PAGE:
• Term: “Data Link”
  • In this “basic model,” SDs and UDs are connected by one or more “data links” (DLs). Examples of DLs: intra-CPU semiconductor wiring, microprocessor memory busses, general purpose server busses such as PCI, I/O busses such as System/360 or successor mainframe computer architecture “channels” or the standard Universal Serial Bus (USB), network fabrics such as Ethernet (e.g., for “Network Attached Storage”), TCP/IP intranets and the public Internet, wireless communications networks, and so forth.
  • Note that the term “Data Link” as used here simply indicates a data/communications link in general terms. It does not have the specific connotations of the similar term in the International Organization for Standardization's (ISO's) Open Systems Interconnection (OSI) Basic Reference Model.
  • Term: “Cache”
  • A “cache” is in general a temporary collection of data from another source maintained to expedite the use of that data. The term is common in the art, and caches are ubiquitous throughout the art.
  • A “cache” may be implemented in either of two distinct manners, when considered with regard to SDs. The distinction between these two manners is relevant to this invention.
  • A Computing Environment, or software using a Computing Environment, may maintain a cache in one SD of data from another. Examples of this include: caching data from disk in RAM, caching data from tape into disk, and so forth. For the purposes of this invention, this type of caching may be considered simply another use of the SD in question, and is not relevant to this invention.
  • A Computing Environment may also include separate cache devices which are placed, topologically, between an SD and a UD. These caches contain data from the SD or data to be transferred to the SD. Since the purpose of a cache is to store data temporarily for the UD, caches are usually implemented in technologies which suit the UD more than the SD (for example, using faster storage technologies than the SD), and as such are often thought of as being “closer,” topologically, to the UD. This is not in fact the case logically, however. A cache of this sort is designed so that it is invisible to the UD (it is said to be “transparent” to the UD), and is thus logically a part of the SD.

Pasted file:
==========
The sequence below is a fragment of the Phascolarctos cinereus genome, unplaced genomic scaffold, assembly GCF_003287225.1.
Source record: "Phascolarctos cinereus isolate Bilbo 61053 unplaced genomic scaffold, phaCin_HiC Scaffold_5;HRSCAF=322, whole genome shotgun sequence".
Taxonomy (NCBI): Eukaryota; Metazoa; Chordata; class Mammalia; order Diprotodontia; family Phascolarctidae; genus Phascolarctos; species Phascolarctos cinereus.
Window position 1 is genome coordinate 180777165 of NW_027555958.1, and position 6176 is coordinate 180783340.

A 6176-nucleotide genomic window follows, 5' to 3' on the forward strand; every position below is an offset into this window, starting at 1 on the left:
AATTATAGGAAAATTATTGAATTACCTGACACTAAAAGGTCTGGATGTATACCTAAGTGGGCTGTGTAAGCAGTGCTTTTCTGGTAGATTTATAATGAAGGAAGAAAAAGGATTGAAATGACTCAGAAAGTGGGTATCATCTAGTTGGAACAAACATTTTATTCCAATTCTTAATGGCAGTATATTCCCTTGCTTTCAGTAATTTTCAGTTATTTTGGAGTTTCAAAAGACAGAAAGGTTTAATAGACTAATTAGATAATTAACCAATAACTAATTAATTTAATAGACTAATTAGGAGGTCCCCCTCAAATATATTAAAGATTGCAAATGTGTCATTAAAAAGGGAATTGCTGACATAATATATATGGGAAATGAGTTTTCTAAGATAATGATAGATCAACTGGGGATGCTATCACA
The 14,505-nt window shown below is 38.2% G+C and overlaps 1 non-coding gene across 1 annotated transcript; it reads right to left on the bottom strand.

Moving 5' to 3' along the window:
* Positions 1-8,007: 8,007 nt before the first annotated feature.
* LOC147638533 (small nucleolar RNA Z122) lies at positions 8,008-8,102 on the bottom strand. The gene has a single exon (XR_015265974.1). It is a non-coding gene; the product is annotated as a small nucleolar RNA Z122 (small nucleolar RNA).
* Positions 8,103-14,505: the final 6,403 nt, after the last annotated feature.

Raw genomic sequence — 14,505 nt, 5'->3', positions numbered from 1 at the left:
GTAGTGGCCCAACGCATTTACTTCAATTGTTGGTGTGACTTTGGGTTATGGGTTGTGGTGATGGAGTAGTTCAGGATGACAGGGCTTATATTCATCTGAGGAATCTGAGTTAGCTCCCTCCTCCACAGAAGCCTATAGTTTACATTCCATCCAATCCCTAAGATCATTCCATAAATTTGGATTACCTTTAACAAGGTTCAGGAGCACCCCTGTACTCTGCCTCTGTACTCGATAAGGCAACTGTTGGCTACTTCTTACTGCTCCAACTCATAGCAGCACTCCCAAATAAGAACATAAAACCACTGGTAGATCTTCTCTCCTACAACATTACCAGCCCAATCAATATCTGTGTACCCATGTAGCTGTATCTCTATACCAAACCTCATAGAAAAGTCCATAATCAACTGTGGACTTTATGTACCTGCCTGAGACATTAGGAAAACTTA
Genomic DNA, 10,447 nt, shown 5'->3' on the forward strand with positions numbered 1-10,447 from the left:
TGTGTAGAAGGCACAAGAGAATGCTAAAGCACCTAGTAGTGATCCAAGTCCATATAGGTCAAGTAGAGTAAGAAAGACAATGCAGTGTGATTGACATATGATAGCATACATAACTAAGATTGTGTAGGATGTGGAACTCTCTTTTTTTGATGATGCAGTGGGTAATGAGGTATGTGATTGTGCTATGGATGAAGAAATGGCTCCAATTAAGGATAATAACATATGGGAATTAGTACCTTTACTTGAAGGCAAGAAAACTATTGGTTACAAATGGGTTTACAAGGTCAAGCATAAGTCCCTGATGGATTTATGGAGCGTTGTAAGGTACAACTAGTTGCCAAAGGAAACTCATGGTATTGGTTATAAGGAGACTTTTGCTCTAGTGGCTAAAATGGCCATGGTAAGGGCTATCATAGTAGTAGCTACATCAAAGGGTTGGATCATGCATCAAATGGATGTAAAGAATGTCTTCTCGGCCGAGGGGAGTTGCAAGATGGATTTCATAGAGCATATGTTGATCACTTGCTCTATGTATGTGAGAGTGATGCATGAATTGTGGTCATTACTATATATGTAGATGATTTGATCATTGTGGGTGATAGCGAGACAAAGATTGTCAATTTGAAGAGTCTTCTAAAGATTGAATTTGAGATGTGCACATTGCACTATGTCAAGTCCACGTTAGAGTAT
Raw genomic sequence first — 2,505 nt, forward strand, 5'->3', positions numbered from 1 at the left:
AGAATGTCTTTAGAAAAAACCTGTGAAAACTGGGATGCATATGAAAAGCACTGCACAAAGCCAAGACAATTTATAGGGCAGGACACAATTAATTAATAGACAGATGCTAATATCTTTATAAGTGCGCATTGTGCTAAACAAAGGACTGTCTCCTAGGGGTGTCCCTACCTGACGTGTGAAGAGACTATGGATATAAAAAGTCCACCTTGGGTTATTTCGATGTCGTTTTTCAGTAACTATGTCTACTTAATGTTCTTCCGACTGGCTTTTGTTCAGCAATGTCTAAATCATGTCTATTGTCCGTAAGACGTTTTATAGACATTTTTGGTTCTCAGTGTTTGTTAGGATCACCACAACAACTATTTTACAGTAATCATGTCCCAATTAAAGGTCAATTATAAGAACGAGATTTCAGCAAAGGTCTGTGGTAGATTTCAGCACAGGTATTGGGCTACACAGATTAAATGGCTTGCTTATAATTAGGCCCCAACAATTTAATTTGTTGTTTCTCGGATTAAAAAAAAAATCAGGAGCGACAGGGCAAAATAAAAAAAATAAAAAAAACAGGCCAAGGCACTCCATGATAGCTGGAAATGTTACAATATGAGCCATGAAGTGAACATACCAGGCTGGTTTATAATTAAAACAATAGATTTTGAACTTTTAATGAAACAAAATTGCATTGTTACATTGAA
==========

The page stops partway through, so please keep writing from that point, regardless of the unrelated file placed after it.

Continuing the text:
• Examples of caches of this type include: so-called “L2” processor caches caching RAM for processor use in IA32 architecture processors, conventional disk controller caches, and so forth.
  • In the discussion of this invention to follow, the placement of this invention with respect to this type of cache is significant.
  • A composite SD may also include caches between its plural components. If this occurs, one of the components is acting as a UD, and therefore these caches act in the same way as all other UD-to-SD caches. Examples of caches of this type include: caches between server memory distributed over a network, caches within Storage Area Networks, and so forth. In the discussion of this invention to follow, the placement of this invention with respect to this type of cache is significant.
  • (As an aid to clarity, the next set of term definitions, which covers the terms used to classify SDs, begins on a new page.)
  • Terms for the Classification of Storage Devices by Type of Access Protocol:
  • SDs may be grouped into classes on the basis of the information-theoretic nature of the way in which they are accessed. Such an approach has two broad benefits.
  • First, such a classification is more useful than traditional classifications based on implementation technology (e.g., RAM, disk, etc.) because it classifies at a logical level independent of changes in the underlying technology, because it can distinguish between classes of SDs which employ similar technologies, and because it can differentiate between SDs which are logically dissimilar although implemented in identical technologies.
  • Second, such a classification is more useful than traditional classifications based on logical implementation details (e.g., “block I/O,” “character I/O,” “file I/O,” “document serving,” etc.) because it provides a unified picture of SD access over an extremely broad spectrum of device types.